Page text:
When you work diligently to complete something you want to be recognized, or at least appreciated and encouraged to continue your superb work. The best employees need this type of satisfaction, in a non-cliché way, in order to continue working this well. In an article for InformationWeek, CIO Jonathon Feldman discusses how to best give “the gift of accomplishment.” There are four ways to best encourage employees:
- Minimize the amount of meetings.
- Encourage project discipline.
- Avoid rulings.
Meetings can be great forums for discussion, but they can also be wasteful burdens. If a person is in meetings all day, they will never be able to accomplish anything other than attendance. Rather than unnecessary meetings, perhaps you could offer work sessions where employees can come together and get work done, rather than simply discussing it.
Project commitment is important, but if the project is clearly failing you need to learn to let go. Get rid of projects that are just going nowhere, and evaluate what went wrong and how to improve future projects. Beyond looking out for the health of the company, this also looks out for the morale of employees, who would much rather be working on projects that will truly make a difference.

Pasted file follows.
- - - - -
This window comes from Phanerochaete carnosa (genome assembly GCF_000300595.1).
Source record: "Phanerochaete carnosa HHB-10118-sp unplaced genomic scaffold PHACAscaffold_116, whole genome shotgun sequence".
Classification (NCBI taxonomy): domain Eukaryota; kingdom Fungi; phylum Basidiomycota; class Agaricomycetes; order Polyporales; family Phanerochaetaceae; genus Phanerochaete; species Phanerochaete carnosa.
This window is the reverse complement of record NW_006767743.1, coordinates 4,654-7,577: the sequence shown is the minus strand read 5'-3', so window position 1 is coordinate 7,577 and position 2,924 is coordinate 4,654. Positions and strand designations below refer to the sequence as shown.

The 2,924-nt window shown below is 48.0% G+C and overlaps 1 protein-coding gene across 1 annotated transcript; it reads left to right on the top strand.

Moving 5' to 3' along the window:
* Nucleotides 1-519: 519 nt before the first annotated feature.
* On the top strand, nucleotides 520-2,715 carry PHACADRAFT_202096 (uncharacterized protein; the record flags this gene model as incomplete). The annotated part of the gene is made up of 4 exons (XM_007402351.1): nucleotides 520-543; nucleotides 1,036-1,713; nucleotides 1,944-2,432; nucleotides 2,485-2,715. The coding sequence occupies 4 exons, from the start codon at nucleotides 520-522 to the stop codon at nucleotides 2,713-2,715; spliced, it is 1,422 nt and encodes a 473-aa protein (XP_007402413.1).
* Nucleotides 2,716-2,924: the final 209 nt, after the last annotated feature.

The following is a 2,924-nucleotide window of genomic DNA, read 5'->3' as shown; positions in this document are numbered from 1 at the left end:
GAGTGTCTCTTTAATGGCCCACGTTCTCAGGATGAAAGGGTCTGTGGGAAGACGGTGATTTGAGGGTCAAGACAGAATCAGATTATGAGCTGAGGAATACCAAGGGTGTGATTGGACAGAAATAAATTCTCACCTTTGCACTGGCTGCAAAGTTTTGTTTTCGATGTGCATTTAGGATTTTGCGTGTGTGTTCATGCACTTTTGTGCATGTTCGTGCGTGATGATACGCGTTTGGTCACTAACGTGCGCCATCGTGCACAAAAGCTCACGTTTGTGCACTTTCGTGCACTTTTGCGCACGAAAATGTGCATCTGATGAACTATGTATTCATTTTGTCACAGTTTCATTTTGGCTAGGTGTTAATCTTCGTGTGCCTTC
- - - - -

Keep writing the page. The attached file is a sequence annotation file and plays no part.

Rules do not always need to be black and white, and in fact, these right or wrong rules are often limiting employee capabilities. Make sure you are not restricting so much that employees are struggling to complete their jobs. And if you really want your employees to be encouraged, learn how to over-appreciate them. When you publish project updates, perhaps you could include an excerpt about individual contributions. Bonuses, when they are deserved, are another great motivator.
In order to be effective in the gift of accomplishment, you need to engage in all of these behaviors. Hard-working employees really want to know that their leader has taken notice of their diligence and appreciate their extra effort. You can read the original article here: http://www.informationweek.com/strategic-cio/team-building-and-staffing/what-top-it-employees-really-want/a/d-id/1324547